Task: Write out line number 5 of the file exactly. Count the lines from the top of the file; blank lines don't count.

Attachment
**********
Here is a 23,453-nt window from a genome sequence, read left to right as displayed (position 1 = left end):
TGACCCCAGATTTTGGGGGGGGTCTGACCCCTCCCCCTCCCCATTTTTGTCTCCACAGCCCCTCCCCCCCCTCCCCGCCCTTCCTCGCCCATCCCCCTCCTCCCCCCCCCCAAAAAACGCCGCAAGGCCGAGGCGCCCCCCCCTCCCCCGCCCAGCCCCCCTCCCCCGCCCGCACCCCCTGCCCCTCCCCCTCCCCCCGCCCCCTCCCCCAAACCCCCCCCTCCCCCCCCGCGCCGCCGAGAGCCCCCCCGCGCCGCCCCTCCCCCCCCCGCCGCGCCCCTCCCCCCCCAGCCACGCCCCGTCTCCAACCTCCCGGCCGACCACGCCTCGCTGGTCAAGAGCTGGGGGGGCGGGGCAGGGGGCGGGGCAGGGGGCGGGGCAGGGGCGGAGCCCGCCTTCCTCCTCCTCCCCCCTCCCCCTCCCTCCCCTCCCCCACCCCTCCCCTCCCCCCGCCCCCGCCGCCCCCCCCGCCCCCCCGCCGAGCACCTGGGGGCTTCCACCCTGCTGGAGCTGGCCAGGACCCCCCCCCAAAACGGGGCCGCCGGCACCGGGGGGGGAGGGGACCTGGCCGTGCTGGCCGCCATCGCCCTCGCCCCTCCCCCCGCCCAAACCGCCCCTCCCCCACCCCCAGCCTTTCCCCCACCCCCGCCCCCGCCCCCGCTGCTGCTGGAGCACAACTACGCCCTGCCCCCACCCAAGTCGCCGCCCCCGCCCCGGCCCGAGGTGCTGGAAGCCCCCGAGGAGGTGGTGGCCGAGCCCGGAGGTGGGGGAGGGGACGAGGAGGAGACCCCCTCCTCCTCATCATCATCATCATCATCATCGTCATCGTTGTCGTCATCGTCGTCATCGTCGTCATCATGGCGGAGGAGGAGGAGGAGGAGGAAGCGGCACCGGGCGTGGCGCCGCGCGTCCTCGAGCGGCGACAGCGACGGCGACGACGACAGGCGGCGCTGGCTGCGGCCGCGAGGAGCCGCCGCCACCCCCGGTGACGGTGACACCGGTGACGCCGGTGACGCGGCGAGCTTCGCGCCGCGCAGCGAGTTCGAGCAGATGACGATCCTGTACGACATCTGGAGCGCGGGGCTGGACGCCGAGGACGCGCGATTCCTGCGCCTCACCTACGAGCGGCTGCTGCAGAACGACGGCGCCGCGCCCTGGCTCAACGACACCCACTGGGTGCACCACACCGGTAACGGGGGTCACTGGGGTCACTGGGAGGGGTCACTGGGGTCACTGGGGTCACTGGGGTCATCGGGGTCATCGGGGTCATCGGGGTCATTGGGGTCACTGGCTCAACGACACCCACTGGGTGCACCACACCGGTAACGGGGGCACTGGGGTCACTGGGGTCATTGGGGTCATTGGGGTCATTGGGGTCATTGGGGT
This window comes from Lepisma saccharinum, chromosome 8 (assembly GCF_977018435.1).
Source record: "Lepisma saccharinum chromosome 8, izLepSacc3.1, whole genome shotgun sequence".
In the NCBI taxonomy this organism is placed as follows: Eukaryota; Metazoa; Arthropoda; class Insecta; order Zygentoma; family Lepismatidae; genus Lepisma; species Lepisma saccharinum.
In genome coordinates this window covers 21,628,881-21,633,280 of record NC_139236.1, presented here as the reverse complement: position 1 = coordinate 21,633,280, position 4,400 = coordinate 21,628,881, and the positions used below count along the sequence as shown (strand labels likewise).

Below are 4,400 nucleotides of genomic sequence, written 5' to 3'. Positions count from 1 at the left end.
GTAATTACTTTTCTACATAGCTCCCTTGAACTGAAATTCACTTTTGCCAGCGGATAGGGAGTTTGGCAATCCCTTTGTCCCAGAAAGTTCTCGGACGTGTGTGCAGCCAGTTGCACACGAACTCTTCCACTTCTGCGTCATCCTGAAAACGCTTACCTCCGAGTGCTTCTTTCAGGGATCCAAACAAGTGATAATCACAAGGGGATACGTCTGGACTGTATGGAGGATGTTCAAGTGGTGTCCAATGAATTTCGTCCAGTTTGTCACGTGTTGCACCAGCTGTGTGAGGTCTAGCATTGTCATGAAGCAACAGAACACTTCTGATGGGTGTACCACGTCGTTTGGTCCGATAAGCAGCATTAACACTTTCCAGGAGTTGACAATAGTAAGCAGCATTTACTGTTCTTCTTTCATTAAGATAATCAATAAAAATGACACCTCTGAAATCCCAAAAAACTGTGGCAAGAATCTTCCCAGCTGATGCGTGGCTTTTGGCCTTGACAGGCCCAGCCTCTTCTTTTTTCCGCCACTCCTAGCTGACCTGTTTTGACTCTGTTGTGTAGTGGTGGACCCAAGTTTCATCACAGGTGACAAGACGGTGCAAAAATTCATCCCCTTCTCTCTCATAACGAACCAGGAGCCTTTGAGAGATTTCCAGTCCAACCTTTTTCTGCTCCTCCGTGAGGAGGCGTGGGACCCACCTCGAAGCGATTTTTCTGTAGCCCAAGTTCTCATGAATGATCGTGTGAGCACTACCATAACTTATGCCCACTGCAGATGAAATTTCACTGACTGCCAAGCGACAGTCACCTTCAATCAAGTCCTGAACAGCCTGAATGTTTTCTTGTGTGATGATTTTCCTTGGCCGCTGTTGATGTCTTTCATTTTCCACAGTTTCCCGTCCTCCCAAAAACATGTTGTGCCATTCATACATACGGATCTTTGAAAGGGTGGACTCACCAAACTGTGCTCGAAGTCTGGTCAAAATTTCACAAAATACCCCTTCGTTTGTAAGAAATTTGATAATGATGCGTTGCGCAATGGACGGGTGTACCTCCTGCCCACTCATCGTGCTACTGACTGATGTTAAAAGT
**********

In the NCBI taxonomy this organism is placed as follows: Eukaryota; Metazoa; Arthropoda; class Insecta; order Zygentoma; family Lepismatidae; genus Lepisma; species Lepisma saccharinum.